Large family gatherings, vibrant cultural dresses, and early morning prayers symbolized the celebration of Eid al-Adha for Muslims across the globe on the first weekend of October. This Eid, the second of two this year, is generally celebrated around days 10 to 13 of the Islamic month of Dhu al-Hijjah (or Dhul Hijjah), and usually lasts for three days.
Also known as the “Feast of the Sacrifice,” Eid al-Adha is a commemoration of the struggles of prophet Abraham (Ibrahim) and his subservience to God, seen through his willingness to sacrifice his son Ismail to fulfill God’s command. According to Islamic tradition, around four thousand years ago, Allah (God) commanded the prophet Abraham to sacrifice his own beloved son, Ismail. Upon seeing that Prophet Abraham’s loyalty and faithfulness towards Him superceded his love for his son, Allah replaced Ismail with a lamb that was sacrificed instead.
“It was a test of Prophet Abraham’s faith. When he continued with the sacrifice, he had passed God’s test. That’s why Eid is not just a time of celebration – it’s a replication of Prophet Ibrahim’s [Abraham] struggles and is symbolic of our past,” said Afrah Mubarak, a senior student at MGCI.
For many, the celebration is also marked by the sacrifice of goats, sheep, and cows as a reminder of the Prophet Abraham’s trials, God’s mercy, and one’s deference to God. It signifies one’s continued willingness to sacrifice anything for God as a portrayal of one’s faith and belief. After the sacrifice of the animal, the meat is divided into three sections: one-third to be retained by the family; one-third to be given to friends and neighbours; and the remaining third to be given to the poor.
Prophet Abraham’s devotion to Allah over his affection for his son and the continuity of sacrifice for God has since been celebrated by special prayers and large family gatherings throughout Muslim communities.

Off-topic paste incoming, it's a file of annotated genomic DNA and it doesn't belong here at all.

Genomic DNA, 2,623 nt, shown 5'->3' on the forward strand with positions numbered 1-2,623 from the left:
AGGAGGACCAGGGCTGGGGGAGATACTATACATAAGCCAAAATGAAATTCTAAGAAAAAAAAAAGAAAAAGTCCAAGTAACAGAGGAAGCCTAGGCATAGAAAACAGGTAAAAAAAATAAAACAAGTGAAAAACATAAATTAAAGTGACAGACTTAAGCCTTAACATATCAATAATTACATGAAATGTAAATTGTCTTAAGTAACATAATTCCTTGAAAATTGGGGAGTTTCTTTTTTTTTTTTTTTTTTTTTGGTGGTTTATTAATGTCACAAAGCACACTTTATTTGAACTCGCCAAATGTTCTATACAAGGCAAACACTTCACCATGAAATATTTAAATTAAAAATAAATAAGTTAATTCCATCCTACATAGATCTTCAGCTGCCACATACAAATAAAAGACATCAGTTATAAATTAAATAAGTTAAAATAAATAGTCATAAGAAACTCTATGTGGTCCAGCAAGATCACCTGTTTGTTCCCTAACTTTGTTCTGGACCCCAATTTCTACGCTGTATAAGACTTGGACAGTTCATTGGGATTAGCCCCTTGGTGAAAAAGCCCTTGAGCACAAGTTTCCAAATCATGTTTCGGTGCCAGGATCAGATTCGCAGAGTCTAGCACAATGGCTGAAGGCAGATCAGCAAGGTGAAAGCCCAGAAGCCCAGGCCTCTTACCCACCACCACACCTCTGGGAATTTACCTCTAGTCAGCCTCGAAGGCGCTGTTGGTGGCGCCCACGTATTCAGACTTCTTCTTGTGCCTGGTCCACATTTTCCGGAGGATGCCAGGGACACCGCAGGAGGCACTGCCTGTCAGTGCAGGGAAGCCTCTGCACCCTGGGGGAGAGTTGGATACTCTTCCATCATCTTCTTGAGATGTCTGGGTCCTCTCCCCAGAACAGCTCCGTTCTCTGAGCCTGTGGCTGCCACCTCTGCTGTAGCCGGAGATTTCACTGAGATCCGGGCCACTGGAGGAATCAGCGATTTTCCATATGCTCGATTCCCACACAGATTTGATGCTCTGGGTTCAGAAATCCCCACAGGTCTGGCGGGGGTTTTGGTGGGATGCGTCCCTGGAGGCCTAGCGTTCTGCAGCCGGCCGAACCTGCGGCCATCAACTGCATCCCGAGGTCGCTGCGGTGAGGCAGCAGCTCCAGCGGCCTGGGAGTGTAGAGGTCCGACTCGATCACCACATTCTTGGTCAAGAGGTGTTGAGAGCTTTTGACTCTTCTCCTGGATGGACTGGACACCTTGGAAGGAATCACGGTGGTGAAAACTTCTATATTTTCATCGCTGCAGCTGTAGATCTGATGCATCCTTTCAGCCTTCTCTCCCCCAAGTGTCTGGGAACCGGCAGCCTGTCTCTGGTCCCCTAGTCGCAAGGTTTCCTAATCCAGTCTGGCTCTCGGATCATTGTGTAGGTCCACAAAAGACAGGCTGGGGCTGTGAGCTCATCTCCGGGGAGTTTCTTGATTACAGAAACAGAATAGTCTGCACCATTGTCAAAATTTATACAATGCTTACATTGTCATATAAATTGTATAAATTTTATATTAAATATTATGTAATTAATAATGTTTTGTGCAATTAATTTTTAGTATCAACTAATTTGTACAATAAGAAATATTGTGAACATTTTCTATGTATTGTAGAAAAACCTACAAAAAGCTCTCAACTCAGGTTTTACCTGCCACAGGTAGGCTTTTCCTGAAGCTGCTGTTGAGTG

Many students at MGCI, a school ensconced between two communities home to a diverse Muslim population, also celebrated Eid al-Adha 2014. Zoya Feza, a Grade 12 student, said, “Muslims celebrate this wonderful occasion twice a year. As always, most of us will be celebrating it with our families and friends. Overall, waking up in the morning, going to Eid prayers and greeting everyone, is a feeling I don’t think anyone can even begin to describe. They’re beautiful moments.”
Saffiya Lulat, president of MGCI’s Muslim’s Student Association (MSA), said, “Eid is a celebration to remind us of the many sacrifices of our prophets and to remind ourselves that we shouldn’t love anyone more than God. It is a time for us to get together with our friends and family and have a good time.”
Eid also marks the end of Hajj, the annual pilgrimage to Mecca that is mandatory for Muslims to carry out at least once in their lifetime. A five-day religious visit to the Grand Mosque in Mecca, Saudi Arabia – to the house of God – it is a very important part of the Islamic faith, representing the strong belief in Allah of the Muslim people and their submission and deference to Allah.
The significance of Eid al-Adha is aptly expressed by the following phrase from the Quran, the holy book of Islam: “It is not their meat nor their blood that reaches Allah; it is your piety that reaches Him” (Qur’an 22:37).